I came across this lecture which is taking place tomorrow in Wales. A bit of a commute unless you live there of course. Fortunately it is being streamed so those of us who are geographically challenged can still hear it.
I think it may have important and relevant messages for us as we face some of the most difficult welfare reforms in recent history.
Submitted by Angela Turner on Thu, 03/01/2012 – 12:07
Public Lecture: Professor Steven King (Leicester University), ‘”We must be rid of these waste people”: The experiences of the disabled poor in the industrial districts of England and Wales 1790s to 1920s.
5pm on Wednesday 9 May, Room C22, Hugh Owen Building, Aberystwyth University.
This lecture is associated with a Wellcome Trust-funded research project entitled ‘Disability and Industrial Society: Comparative Cultural Histories of the British Coalfields 1780-1947′ and involves colleagues from Aberystwyth, Swansea, Northumbria, Glasgow Caledonian and Strathclyde universities.
The lecture will also be streamed live and can be viewed at http://jump.aber.ac.uk/?bbzp.
For further information, please contact Steve Thompson, Department of History and Welsh History, Aberystwyth University on 01970 622662 or at email@example.com
Abstract of the lecture
In 1824, the Chair of the committee of ratepayers in the town of Warrington lamented the fact that the town was obliged to look after so many people with disabilities. Some were disabled form birth, so called ‘cripples’, ‘idiots’ and ‘defectives’. Others were disabled by accidents, temporary events such as puerperal fever, or had been propelled into insanity by alcohol, drugs or economic misfortune.
Reflecting on the extraordinary costs of these people to the parish tax resources, the Chairman concluded that the town ought to rid itself of these ‘waste people’ by using the settlement system, buying places in specialist institutions or forcing relatives to provide care. This depressing picture is countered by the attitude of Thrapston parish (Northamptonshire) who regarded their mentally and physically disabled poor as ‘brethren’ and spent very considerable amounts on their care within families and institutions.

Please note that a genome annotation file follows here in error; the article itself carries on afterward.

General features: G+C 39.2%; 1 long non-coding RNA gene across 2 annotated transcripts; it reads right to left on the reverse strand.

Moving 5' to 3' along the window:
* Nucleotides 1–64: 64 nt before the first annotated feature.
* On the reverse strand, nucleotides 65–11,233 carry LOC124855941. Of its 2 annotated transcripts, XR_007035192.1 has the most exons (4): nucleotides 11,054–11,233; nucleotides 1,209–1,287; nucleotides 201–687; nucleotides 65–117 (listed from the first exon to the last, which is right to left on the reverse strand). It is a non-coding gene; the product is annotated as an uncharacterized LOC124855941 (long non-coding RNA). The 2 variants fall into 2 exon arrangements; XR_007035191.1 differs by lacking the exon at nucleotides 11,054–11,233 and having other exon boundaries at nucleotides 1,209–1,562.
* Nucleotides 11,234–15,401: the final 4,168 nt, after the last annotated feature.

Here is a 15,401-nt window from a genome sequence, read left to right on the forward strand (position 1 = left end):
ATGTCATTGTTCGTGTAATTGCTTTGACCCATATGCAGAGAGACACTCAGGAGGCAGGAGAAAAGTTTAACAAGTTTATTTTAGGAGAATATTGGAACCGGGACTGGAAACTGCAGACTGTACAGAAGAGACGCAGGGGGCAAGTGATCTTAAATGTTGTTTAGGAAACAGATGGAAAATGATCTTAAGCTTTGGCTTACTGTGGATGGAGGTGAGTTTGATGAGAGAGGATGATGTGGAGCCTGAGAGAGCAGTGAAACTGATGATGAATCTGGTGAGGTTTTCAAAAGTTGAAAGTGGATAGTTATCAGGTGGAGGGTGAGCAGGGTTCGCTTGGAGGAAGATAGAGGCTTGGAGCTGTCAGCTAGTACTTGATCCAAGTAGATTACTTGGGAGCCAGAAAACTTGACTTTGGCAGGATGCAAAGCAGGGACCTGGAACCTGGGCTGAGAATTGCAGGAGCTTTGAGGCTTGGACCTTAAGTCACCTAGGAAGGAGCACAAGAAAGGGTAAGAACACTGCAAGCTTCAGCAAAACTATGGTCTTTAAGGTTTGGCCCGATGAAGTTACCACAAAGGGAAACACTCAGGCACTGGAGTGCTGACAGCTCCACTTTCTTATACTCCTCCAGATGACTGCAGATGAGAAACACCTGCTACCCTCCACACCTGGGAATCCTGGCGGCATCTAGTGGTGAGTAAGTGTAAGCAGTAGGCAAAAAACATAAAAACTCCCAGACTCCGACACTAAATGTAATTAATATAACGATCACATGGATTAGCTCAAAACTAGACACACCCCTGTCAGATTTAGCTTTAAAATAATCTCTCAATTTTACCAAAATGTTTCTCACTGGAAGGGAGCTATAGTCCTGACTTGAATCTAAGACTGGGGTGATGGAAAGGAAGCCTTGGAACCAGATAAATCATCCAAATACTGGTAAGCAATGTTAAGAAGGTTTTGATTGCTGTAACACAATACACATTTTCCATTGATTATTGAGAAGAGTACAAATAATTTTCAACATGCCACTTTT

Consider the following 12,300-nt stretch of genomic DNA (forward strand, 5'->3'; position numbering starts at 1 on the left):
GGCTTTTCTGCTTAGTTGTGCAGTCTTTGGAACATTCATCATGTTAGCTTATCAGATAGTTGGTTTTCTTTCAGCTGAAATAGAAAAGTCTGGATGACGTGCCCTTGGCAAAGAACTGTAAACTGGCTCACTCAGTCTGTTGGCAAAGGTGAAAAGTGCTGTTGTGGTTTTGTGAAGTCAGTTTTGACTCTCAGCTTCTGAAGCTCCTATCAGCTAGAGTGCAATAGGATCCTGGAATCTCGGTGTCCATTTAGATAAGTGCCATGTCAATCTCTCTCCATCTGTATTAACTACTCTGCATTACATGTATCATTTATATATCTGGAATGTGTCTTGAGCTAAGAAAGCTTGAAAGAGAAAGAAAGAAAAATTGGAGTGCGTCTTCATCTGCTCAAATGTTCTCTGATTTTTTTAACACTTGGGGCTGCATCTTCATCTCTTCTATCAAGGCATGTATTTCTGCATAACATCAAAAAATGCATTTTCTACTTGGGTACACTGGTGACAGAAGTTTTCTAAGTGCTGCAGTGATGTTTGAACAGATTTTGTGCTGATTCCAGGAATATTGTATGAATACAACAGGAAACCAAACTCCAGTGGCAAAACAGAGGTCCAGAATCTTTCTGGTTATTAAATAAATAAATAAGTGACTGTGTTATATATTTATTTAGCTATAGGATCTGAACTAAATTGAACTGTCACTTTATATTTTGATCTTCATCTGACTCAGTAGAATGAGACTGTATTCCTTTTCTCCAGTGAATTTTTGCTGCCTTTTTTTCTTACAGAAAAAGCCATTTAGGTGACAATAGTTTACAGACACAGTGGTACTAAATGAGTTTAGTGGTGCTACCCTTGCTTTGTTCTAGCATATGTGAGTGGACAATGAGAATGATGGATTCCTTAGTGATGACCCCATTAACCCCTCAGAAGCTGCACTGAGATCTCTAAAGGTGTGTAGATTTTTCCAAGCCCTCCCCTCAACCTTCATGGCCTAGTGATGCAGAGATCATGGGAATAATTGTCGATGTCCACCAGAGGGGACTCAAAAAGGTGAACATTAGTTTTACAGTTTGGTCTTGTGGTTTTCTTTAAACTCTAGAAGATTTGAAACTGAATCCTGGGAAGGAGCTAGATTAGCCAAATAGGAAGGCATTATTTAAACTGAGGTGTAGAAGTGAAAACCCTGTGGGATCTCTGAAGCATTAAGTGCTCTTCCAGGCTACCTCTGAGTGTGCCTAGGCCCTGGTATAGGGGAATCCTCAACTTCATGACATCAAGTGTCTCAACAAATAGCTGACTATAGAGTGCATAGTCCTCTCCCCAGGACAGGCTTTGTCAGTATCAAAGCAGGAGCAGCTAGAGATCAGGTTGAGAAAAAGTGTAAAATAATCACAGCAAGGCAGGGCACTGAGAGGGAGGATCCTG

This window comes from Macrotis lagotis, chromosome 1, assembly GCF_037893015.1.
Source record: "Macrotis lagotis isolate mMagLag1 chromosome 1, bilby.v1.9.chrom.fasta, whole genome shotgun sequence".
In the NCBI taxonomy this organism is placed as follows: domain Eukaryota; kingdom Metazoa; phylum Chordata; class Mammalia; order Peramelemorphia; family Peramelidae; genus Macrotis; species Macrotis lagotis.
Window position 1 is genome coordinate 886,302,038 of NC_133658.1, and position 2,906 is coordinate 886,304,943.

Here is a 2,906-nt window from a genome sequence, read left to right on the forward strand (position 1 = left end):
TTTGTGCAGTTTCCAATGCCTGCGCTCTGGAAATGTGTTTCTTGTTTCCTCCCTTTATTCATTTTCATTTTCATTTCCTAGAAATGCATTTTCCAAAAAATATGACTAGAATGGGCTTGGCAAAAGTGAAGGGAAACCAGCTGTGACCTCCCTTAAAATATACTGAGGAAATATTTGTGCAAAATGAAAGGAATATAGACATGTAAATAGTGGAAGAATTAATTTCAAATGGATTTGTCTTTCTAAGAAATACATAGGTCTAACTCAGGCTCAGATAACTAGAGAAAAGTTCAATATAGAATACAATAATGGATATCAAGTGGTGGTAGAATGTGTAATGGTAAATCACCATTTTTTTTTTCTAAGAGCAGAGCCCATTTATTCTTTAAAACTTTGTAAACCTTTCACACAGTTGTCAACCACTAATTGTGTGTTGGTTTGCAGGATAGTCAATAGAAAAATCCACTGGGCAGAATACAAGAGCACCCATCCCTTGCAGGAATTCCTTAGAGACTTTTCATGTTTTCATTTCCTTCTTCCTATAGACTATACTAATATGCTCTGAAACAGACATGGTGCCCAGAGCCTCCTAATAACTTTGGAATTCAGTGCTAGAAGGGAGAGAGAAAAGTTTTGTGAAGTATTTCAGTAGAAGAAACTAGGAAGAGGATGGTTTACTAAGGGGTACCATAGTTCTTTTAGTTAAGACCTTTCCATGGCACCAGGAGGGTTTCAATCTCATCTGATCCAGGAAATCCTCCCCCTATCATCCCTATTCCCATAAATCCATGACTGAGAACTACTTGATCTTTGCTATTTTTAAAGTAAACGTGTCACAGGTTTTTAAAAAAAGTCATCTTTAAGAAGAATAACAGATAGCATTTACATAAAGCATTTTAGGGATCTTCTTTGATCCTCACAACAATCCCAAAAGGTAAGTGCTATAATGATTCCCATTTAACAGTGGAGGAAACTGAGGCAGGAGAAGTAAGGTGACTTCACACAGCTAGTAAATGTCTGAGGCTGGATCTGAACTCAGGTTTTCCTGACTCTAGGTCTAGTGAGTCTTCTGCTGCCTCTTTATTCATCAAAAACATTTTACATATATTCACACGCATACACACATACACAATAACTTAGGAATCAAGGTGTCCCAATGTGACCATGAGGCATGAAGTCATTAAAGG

This paper will ask:
- How common was the experience of mental and physical disability amongst the dependent poor over time and in different areas?
- Why did these utterly divergent attitudes exist in the 1820s, and did they persist throughout the dying days of the Old Poor Law and the march of the New Poor Law?
- How were the dependent poor with different sorts of disabilities treated in the 1820s and beyond?
- Did those with disabilities have agency in their dealing with officials or were they as powerless as the attitude of the Warrington official would seem to imply?
- How did their communities respond to the disabled poor and the sentiments of the poor law officers?
Based upon an intertwining of research projects funded by the AHC and Wellcome Trust, I hope to offer a comprehensive sense of the place of the disabled poor in the welfare structure of the long nineteenth century.